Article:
edu180atl: janelle wilson 10.17.11
Hands On or Hands Off?
I believe in science classrooms where students are doing and the teacher is facilitating. This is how I conduct my classroom on a daily basis. For instance, today my students and I learned about the interior structure of the Earth by going outside and walking scale distances from the center of the Earth’s inner core to the surface of the crust. At the boundary between each layer, we stopped and discussed the composition and commented on the visualization of the distance. When we finished our walk and returned to the classroom, I asked my students what they thought of the activity. One response stood out: “This was much more interesting than just looking at a PowerPoint and taking notes.”
I imagine science classrooms all over the country look like mine, so I was surprised to learn from an article I read this morning about a science teacher in South Florida who is striking back against the hands on science classroom opting instead for hands off learning.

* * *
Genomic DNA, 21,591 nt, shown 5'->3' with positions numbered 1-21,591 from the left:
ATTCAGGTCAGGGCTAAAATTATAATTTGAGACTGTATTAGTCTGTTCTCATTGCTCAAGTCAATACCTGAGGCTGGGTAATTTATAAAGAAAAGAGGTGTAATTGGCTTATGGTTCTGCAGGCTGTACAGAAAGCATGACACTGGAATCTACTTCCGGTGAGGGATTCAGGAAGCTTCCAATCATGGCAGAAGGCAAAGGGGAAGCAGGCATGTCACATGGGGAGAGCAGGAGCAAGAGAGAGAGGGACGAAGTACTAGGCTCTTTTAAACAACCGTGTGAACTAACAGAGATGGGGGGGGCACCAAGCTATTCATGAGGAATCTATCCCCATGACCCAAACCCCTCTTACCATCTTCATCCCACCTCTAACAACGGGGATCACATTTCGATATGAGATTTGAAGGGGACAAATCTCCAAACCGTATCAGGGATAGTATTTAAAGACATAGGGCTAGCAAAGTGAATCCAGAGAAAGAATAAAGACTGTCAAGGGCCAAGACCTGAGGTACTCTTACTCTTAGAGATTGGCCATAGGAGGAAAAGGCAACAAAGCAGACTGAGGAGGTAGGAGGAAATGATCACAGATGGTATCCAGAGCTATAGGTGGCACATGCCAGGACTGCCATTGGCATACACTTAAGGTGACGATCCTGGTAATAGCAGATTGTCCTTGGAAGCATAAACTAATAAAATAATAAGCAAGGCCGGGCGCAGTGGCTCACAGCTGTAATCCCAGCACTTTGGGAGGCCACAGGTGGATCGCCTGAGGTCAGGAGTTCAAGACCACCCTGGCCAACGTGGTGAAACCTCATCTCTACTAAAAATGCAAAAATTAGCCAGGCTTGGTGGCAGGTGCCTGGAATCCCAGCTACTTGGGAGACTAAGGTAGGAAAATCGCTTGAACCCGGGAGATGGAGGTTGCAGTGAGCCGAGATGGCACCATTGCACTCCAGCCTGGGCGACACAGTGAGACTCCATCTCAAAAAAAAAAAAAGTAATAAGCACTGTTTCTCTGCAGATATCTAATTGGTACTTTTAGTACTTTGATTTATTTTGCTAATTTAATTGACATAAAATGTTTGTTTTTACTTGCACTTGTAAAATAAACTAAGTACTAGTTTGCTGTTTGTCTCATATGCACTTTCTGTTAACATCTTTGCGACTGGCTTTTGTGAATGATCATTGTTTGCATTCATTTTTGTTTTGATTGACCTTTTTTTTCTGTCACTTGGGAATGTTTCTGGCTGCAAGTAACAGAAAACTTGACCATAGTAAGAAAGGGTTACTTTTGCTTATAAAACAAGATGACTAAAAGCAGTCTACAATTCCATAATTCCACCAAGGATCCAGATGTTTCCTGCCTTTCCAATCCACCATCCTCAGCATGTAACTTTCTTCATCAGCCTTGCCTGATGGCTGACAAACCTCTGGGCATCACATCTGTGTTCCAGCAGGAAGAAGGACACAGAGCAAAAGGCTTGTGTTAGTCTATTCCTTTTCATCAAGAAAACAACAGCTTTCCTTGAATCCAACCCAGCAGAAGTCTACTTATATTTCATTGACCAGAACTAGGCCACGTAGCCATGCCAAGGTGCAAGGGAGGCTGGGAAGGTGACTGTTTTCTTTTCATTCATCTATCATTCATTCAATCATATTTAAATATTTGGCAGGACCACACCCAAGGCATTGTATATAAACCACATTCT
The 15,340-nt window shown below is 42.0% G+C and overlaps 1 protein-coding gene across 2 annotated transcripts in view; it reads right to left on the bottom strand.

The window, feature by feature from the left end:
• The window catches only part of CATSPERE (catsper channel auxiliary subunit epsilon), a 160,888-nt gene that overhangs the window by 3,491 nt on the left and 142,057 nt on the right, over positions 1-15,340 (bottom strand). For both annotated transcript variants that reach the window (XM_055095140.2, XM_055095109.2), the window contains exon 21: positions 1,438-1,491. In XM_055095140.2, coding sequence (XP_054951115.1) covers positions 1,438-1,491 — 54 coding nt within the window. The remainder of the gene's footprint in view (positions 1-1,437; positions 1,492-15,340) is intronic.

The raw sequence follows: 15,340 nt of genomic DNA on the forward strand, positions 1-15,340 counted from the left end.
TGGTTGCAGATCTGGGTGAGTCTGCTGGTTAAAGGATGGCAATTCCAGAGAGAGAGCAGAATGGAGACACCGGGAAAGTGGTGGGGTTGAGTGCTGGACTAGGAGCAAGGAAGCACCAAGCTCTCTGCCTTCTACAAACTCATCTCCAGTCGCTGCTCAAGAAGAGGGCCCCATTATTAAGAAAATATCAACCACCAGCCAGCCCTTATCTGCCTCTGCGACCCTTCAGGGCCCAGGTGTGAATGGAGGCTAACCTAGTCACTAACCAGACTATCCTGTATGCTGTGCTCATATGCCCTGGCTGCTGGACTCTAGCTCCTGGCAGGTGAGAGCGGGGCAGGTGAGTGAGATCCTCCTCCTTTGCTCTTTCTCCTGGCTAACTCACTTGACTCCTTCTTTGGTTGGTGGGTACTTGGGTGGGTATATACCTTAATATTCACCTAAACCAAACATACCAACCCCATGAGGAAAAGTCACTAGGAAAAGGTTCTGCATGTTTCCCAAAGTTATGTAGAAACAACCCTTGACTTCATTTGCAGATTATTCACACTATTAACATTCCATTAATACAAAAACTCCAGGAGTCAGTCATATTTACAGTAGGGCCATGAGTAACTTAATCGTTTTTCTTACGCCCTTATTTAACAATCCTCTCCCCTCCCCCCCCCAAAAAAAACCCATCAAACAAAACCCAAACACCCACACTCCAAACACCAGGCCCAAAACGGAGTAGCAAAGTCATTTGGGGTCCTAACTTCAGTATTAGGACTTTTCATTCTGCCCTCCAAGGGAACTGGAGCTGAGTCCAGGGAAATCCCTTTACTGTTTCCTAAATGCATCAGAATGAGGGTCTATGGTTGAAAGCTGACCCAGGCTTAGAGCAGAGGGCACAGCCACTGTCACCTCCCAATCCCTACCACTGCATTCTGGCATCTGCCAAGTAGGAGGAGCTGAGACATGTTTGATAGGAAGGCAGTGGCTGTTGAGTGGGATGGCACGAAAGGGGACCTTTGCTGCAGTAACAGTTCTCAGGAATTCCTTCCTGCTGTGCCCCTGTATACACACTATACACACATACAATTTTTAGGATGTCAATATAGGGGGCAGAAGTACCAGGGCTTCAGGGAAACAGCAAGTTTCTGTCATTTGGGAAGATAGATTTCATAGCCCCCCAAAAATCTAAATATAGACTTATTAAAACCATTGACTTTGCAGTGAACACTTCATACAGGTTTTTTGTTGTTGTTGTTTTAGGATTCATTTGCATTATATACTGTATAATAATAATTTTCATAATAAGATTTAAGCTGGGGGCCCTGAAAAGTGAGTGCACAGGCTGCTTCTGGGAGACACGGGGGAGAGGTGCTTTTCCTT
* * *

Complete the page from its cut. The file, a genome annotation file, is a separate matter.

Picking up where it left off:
This goes inherently against the nature of science. Science is something we do. At the end of the day, do I want my students to do well on standardized tests? Of course! But is that the reason I teach science to my students? No! Instilling a lifelong love for science is my goal, and I believe in hands on, discovery and inquiry based science. Am I alone?
What type of science do you believe in?
Bio: Janelle Wilson (@janellewilson) facilitates Earth science discovery at Lanier Middle and is a self proclaimed science nerd and space geek.